Thursday, December 08, 2005

Luke 15:11-31 - The Lost Son and his Pesky Brother


Passage: Luke 15:11-31
Originally Preached: 30/10/05 - 6:30pm Service - St Stephen's Anglican, Belrose
Series: The Father's Heart

Description: Explores the relationship of the Father with his two sons, and how we are like both sons.

Comment: I found this sermon hard because The Prodigal Son is such as "done" passage. So often this passage is taught, and I'm sure people switch off, I do. It's a remarkable passage, a wonderful story of grace. It gives us a great insight into God that we've stopped perceiving because it's shown to us so often. The temptation is to go off track and find some obscure angle out of fear of boring the congregation. I had to fight that idea so that I could preach the passage faithfully, and tell the message that Jesus was telling. I pray that I did that.

The Thursday after I preached this I saw TD Jakes do the same passage in his message at the Superdome. It was different from mine, but it was good. Having just spent hours on it, I was able to appreciate his message better.

It was important to me to focus on the second son, as well as the first, because Jesus focused on him, and he so often gets left out. But the second son was representative of the Pharisees, the very people who Jesus was speaking the parable to. So there must be a message it in.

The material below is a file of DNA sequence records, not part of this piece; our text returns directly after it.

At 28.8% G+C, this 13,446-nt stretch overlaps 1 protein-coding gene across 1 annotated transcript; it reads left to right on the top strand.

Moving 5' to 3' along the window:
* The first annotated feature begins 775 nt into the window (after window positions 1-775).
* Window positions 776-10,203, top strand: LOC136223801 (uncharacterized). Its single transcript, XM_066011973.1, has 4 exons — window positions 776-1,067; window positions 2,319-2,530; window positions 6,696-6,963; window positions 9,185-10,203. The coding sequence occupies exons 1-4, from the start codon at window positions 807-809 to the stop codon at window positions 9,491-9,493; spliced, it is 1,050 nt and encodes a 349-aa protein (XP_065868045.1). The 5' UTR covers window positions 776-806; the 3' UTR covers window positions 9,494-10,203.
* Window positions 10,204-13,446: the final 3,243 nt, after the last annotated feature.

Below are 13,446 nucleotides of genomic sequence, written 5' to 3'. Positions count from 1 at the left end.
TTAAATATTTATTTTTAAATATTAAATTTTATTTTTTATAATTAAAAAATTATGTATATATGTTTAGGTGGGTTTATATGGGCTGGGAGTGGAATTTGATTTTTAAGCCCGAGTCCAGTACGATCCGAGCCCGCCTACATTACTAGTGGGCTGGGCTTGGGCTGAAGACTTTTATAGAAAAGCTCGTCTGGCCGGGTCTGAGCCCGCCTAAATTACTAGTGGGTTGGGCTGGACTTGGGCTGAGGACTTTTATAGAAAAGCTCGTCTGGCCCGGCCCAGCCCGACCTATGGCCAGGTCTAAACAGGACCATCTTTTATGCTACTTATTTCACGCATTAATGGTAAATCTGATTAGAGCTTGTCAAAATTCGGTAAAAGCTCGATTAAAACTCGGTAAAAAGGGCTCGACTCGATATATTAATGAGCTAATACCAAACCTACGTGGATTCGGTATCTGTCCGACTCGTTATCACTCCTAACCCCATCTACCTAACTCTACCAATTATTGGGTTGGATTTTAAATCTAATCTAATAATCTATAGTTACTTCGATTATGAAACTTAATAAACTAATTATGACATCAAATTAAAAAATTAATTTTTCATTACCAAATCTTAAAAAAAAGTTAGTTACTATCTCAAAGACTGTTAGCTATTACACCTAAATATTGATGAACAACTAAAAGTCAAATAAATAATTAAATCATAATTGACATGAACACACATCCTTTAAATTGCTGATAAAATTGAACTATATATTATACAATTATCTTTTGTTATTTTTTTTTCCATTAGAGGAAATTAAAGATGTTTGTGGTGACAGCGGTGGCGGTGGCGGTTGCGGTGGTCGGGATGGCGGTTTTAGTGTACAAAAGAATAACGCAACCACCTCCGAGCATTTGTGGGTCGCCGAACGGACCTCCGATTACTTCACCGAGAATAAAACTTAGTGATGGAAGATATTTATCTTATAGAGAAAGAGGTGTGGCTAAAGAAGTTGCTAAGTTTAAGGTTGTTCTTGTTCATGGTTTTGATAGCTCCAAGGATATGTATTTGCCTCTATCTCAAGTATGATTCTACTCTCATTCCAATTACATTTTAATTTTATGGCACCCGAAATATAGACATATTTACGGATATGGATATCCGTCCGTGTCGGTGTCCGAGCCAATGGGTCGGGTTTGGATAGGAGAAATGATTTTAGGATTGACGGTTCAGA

The point that we should be happy however people are saved was a challenging one for me. Challenging because it really is easy for us (me) to get worried about how people come to Christ. So often we are concerned with "correctness" in our faith tradition that we forget where it fits in the list of priorities. I think being correct is important. I think the way we do evangelism is important, we shouldn't try and trick people, or pressure people, tell people a watered down gospel. But if people do make a commitment through those means it does not negate their salvation and it does not mean that the Holy Spirit has not been at work. And even when people make commitments in traditions and churches which are different from ours that doesn't mean God will ignore them.

This sermon was the first time I got an uninvited "Amen" from the audience (or at least an audiable one) and it threw me off. I was happy though. They'll make a penty preacher of me yet!

I'm glad I got to preach this one. God is so good and this story of Jesus' shows it to us perfectly. Yeehaa!


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